2020 June 30 – National Geographic: As monuments fall, how does the world reckon with a racist past?

Screenshot National Geographic report debate USA worldwide decolonisation racist past

As monuments fall, how does the world reckon with a racist past?

Heroes of the past are considered dishonourable today. Should these relics be removed or preserved as mementos of history?



“(…) the statue of Arthur Ashe [‘black’ tennis legend, ed.] may soon be the last one standing on Monument Avenue in Virginia’s capital [Richmond, ed.]. In the past month, Confederate monuments adorning the boulevard have either been toppled or are slated for removal. Pushed by a dizzying groundswell of opposition to long standing symbols of the Confederacy and white supremacy, numerous state and local governments, universities, corporations, and entertainers such as the Dixie Chicks and Lady Antebellum, have taken decisive steps to distance their names and brands from iconography of America’s racist past.

Few monuments in the U.S. or around the world seem safe from scrutiny at the moment. Statues of former Presidents George Washington, Ulysses S. Grant, and Theodore Roosevelt have become high-profile targets for attack or removal. (…) British colonial-era politicians Winston Churchill and Cecil Rhodes and even anti-colonial Indian independence leader Mahatma Gandhi have come into the crosshairs of statue abolitionists around the world.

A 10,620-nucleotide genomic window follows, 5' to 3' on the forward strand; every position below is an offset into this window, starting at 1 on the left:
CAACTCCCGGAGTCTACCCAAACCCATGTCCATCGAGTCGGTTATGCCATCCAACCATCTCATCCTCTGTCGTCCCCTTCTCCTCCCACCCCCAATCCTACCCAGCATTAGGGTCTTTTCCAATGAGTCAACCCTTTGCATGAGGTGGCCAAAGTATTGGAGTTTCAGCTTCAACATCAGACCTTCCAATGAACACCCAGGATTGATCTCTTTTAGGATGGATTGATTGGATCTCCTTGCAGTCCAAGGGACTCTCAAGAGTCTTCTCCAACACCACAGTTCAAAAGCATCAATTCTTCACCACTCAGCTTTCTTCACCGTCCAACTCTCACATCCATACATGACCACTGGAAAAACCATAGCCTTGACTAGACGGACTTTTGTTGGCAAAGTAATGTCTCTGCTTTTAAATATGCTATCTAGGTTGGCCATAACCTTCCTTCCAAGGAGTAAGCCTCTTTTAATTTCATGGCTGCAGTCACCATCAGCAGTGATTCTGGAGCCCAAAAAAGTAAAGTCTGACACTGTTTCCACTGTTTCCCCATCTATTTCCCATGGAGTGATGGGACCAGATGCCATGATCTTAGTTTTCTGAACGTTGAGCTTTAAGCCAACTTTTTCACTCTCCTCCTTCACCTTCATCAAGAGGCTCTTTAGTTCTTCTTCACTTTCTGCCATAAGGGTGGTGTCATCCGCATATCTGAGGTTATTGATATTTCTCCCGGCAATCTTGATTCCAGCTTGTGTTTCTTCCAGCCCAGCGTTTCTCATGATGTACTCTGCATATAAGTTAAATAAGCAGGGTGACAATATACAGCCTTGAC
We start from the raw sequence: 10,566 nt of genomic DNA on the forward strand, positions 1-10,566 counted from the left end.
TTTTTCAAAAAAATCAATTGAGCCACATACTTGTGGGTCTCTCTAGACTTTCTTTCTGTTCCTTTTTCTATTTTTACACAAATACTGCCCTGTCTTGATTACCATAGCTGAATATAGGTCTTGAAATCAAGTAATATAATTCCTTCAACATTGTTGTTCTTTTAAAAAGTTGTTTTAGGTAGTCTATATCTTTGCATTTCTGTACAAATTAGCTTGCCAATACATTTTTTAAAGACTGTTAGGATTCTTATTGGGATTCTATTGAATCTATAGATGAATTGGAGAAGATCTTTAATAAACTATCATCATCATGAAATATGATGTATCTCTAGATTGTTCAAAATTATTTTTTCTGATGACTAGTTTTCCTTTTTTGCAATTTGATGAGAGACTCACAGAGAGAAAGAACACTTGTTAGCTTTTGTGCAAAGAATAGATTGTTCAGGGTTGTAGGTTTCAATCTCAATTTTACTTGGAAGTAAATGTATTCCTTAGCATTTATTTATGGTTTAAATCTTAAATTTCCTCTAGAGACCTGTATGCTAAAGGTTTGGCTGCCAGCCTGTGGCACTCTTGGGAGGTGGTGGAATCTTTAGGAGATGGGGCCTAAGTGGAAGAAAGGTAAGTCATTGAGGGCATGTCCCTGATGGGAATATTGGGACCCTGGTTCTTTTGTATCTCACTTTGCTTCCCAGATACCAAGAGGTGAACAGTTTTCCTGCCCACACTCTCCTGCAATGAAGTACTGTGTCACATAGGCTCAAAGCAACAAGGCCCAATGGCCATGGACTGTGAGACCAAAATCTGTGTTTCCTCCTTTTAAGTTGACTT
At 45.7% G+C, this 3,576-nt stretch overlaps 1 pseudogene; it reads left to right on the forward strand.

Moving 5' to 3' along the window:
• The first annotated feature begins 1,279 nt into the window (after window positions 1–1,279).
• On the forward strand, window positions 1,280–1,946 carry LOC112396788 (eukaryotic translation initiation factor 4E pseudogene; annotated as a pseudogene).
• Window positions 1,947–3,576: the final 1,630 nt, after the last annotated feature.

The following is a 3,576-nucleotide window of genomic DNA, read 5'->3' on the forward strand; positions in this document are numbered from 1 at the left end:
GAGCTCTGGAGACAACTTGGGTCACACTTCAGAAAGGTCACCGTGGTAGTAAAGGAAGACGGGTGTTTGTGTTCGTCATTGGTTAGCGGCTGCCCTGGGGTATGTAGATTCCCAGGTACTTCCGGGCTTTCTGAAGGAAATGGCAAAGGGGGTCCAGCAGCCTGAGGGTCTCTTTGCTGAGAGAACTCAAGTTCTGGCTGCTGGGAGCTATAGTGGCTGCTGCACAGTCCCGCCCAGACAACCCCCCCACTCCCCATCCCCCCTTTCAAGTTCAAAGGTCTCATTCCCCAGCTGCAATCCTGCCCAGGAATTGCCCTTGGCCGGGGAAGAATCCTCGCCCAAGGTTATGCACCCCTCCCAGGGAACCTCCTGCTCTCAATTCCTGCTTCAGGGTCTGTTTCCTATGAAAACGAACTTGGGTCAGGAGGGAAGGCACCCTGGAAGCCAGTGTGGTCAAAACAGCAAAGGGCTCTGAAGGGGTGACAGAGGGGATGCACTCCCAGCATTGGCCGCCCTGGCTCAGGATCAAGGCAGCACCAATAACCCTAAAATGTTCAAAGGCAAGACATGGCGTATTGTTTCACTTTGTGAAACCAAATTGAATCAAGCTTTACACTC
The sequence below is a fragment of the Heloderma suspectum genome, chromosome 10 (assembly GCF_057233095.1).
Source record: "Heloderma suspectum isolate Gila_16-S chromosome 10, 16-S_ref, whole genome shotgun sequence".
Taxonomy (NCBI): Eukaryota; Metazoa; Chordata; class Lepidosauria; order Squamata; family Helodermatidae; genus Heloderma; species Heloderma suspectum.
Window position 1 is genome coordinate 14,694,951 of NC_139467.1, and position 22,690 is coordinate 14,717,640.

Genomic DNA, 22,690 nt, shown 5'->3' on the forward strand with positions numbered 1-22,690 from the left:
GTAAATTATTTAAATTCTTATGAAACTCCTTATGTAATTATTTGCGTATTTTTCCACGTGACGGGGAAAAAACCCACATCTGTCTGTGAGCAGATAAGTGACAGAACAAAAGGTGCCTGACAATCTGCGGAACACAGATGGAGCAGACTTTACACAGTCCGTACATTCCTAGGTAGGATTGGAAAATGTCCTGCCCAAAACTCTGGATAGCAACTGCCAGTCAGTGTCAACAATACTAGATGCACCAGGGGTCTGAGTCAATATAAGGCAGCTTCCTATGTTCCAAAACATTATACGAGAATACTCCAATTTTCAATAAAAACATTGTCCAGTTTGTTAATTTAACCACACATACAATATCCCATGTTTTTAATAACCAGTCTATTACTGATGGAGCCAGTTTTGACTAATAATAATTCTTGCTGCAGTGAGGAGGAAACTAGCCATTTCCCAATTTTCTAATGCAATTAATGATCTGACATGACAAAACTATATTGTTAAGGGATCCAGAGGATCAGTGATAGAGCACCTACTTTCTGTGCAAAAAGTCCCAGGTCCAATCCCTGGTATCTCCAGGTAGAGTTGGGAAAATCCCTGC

A major reconsideration of how the history of colonialisation, slavery, and white supremacy is taught and viewed, especially through public art and memorials, is furiously underway. It grew out of social unrest and a tense reexamination of race relations that has raged since video emerged of George Floyd pinned to the ground and dying under the knee of a Minneapolis police officer on May 25, 2020. Calls for change started long before that awful encounter. Floyd’s blood served as petrol on a smouldering fire.

Now, tough questions are being asked globally. What symbols from our past must be reconsidered or simply discarded? What stories demand a more complete and honest retelling? How should history be taught? (…)”


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